Buried inside all the “us vs. them” underpinnings are class-crossed lovers who just want to get high and roll in the hay. With a voice dubbed by a very young Nick Nolte, our slightly fey hero is an ex-Vietnam vet whose decision to drop out has a lot to do with the treatment of his dearly departed brother at the hands of authorities. His potential old lady is a typical small-town twinkie who’s lost in her own inner world of frilly drapes, romantic phone calls, and sexual assault at the hands of a psychotic sheriff’s deputy. Together, the duo makes an uneasy core for the average audience member. He feels like an afterthought to the whole narrative construct, a drive-in denizen who presents passion pitters with a like-minded weed head they can identify with.

As for the gal, she emanates about as much sex appeal as a socket wrench, and her moments of tasteful toplessness do very little to stir male viewing interest. It would be interesting to see a version of this film sans the lovebird life lessons, one that uses the real-life Detroit Scorpions Motorcycle Club as a foundation for a pragmatic look at how ‘70s society viewed such “gangs.” Instead, we get the gratuitous rape, the sportsman/serial killer who can’t wait to hunt that most dangerous of games, and an ending that’s both perfunctory and profound, questioning all that’s come before while offering little in the way of easy solutions.

For many a seasoned grindhouse fan, this sounds like solid sleazoid stuff, right? Well, the truth is trickier than that. While obviously aimed at an exploitation-appreciating throng, there is a strange, audience adverse approach to Dyke and Dear’s designs. Obviously unable to “direct” the real-life bikers, we get a clashing confrontation of styles and substance, amateur acting accented by professional performers trying to add to the authenticity. Many of the scenes are fascinating free-for-alls, dialogue constantly overlapping and conversations collapsing in on each other. We never really get to know the riders, and their women are pure props, positioned on the back of their Harleys for maximum hot mama effect. But this was probably not Dyke and Dear’s point. With that original title of Freedom: R.I.P. , they were clearly responding to the idea that America was becoming a nation divided along generational lines.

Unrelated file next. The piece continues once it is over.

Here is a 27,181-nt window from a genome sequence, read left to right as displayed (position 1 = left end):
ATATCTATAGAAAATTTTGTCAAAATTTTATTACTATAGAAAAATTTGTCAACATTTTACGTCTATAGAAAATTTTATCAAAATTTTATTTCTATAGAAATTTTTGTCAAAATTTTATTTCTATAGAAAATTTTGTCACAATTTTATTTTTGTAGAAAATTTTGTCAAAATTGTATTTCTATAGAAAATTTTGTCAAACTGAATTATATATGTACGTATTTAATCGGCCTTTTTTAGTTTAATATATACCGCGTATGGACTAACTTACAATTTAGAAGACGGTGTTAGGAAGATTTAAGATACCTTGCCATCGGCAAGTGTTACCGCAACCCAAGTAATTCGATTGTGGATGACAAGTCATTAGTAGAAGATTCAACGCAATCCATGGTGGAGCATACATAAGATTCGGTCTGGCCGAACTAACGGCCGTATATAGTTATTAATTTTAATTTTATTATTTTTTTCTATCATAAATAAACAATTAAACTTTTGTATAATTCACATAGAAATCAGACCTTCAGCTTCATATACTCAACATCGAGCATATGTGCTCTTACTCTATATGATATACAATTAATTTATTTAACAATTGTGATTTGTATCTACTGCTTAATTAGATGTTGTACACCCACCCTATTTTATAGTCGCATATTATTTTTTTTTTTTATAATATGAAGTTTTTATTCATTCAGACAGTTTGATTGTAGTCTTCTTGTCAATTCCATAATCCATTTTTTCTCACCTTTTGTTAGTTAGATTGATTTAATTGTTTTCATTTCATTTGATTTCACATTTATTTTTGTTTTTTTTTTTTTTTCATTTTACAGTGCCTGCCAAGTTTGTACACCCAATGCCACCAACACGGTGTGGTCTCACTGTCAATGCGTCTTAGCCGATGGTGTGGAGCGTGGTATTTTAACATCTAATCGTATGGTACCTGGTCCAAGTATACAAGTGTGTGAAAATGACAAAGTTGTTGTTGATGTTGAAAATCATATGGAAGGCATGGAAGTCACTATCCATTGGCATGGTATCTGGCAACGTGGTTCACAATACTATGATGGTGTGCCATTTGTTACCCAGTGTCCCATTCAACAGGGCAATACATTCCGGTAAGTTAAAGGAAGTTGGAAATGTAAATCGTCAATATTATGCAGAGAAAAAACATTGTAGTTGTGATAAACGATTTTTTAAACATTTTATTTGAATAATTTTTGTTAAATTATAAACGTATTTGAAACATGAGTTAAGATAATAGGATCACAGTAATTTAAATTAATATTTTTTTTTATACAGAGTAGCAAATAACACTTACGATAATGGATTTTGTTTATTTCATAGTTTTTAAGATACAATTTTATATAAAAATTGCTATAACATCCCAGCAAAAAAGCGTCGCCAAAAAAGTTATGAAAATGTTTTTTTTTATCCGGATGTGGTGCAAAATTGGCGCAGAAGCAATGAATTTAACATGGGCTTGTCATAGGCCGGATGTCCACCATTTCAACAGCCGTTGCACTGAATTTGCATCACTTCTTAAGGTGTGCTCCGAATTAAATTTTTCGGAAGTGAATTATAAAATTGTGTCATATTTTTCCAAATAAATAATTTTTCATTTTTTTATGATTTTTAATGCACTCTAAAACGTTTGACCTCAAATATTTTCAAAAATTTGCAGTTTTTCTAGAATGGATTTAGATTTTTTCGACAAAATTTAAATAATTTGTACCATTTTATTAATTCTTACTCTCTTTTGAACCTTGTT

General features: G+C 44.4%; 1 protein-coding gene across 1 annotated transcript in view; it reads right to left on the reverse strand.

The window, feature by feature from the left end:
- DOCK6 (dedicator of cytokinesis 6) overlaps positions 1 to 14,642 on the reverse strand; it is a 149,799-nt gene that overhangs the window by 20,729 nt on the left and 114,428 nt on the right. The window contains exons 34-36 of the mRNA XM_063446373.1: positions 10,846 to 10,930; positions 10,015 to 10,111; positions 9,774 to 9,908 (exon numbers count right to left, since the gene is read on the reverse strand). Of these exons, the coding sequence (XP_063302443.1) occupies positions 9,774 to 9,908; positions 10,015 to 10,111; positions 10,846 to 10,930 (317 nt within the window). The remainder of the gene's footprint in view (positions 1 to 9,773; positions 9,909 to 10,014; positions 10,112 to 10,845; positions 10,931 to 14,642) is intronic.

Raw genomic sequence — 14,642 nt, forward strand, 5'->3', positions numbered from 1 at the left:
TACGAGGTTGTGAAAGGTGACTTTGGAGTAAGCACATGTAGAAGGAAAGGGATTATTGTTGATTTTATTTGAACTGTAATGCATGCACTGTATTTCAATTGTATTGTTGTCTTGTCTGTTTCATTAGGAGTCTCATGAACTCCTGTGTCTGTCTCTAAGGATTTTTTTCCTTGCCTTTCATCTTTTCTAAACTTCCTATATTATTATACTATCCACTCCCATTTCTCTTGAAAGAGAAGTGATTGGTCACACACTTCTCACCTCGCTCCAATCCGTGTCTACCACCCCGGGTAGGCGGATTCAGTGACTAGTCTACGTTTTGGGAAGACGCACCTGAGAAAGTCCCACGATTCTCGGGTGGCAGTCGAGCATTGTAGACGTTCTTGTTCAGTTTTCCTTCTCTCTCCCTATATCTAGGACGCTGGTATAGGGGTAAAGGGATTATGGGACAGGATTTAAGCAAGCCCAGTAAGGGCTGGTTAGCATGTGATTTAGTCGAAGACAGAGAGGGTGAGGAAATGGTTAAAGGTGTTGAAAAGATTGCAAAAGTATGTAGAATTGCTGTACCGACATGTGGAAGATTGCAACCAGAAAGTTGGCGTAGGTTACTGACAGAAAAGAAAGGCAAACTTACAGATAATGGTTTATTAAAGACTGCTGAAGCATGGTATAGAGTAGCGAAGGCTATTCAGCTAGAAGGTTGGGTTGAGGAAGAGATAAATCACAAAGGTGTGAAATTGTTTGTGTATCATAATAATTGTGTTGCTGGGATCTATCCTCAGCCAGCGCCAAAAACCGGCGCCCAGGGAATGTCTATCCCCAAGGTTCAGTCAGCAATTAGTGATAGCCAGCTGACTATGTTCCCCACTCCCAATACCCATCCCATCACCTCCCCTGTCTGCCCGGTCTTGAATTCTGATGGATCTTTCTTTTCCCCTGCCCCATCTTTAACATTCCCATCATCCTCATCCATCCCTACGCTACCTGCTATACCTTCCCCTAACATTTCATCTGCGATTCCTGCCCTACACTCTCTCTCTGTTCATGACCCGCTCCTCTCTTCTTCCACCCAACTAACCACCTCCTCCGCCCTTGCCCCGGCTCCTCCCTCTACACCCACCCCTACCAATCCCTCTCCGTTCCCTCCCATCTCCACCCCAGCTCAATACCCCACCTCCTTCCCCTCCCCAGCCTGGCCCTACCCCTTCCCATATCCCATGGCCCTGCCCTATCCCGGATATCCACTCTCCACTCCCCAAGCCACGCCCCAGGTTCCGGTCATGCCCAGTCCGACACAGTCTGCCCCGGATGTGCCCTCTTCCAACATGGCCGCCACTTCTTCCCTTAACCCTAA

To the conservative clans who held the power, a group like the Scorpions represented lawlessness and defiance. That many of them were actually decent people drawn together by a sense of family that was sadly lacking in a post-‘60s society never really mattered much to those in charge. Bikers were an easy breed to pick on (the Hell’s Angels not helping matters much). By turning them into amiable anti-heroes here, the directors manage the mirror reflection on the culture that so many movies of this kind miss. For those who long for the days of Peter Fonda and Dennis Hopper puffing their way across a dying America, Northville Cemetery Massacre will be a big, bad, bloody mess. But for those looking for more depth than defiance in their motorcycle storyline, this movie makes a very strong, if rather surreal, point.

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Moving Pixels Podcast: Unearthing the 'Charnel House'

// Moving Pixels

"This week we discuss Owl Creek Games's follow up to Sepulchre, the triptych of tales called The Charnel House Trilogy.